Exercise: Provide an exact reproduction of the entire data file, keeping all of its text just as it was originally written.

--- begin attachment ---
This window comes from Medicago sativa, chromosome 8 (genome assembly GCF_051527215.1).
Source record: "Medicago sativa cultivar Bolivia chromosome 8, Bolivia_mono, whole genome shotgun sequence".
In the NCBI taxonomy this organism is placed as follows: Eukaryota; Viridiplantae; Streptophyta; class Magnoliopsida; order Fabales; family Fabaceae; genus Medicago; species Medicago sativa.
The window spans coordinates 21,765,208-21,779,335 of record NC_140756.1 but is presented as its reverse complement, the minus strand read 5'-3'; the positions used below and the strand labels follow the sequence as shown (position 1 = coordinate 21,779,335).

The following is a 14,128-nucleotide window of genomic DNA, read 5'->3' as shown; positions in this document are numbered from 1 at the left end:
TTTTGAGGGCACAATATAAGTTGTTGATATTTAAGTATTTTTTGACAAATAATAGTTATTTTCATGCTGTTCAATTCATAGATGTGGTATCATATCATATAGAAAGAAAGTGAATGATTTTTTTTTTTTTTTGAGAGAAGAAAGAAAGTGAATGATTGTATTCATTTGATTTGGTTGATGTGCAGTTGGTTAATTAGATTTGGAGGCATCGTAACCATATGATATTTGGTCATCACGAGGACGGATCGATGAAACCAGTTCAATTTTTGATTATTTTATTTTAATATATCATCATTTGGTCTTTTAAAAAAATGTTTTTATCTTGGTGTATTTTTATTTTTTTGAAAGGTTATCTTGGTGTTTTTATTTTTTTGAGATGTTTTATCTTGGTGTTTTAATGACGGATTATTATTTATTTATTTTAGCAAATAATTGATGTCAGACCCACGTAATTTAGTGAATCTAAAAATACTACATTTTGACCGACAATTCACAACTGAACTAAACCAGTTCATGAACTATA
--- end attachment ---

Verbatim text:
This window comes from Medicago sativa, chromosome 8 (genome assembly GCF_051527215.1).
Source record: "Medicago sativa cultivar Bolivia chromosome 8, Bolivia_mono, whole genome shotgun sequence".
In the NCBI taxonomy this organism is placed as follows: Eukaryota; Viridiplantae; Streptophyta; class Magnoliopsida; order Fabales; family Fabaceae; genus Medicago; species Medicago sativa.
The window spans coordinates 21,765,208-21,779,335 of record NC_140756.1 but is presented as its reverse complement, the minus strand read 5'-3'; the positions used below and the strand labels follow the sequence as shown (position 1 = coordinate 21,779,335).

The following is a 14,128-nucleotide window of genomic DNA, read 5'->3' as shown; positions in this document are numbered from 1 at the left end:
TTTTGAGGGCACAATATAAGTTGTTGATATTTAAGTATTTTTTGACAAATAATAGTTATTTTCATGCTGTTCAATTCATAGATGTGGTATCATATCATATAGAAAGAAAGTGAATGATTTTTTTTTTTTTTTGAGAGAAGAAAGAAAGTGAATGATTGTATTCATTTGATTTGGTTGATGTGCAGTTGGTTAATTAGATTTGGAGGCATCGTAACCATATGATATTTGGTCATCACGAGGACGGATCGATGAAACCAGTTCAATTTTTGATTATTTTATTTTAATATATCATCATTTGGTCTTTTAAAAAAATGTTTTTATCTTGGTGTATTTTTATTTTTTTGAAAGGTTATCTTGGTGTTTTTATTTTTTTGAGATGTTTTATCTTGGTGTTTTAATGACGGATTATTATTTATTTATTTTAGCAAATAATTGATGTCAGACCCACGTAATTTAGTGAATCTAAAAATACTACATTTTGACCGACAATTCACAACTGAACTAAACCAGTTCATGAACTATA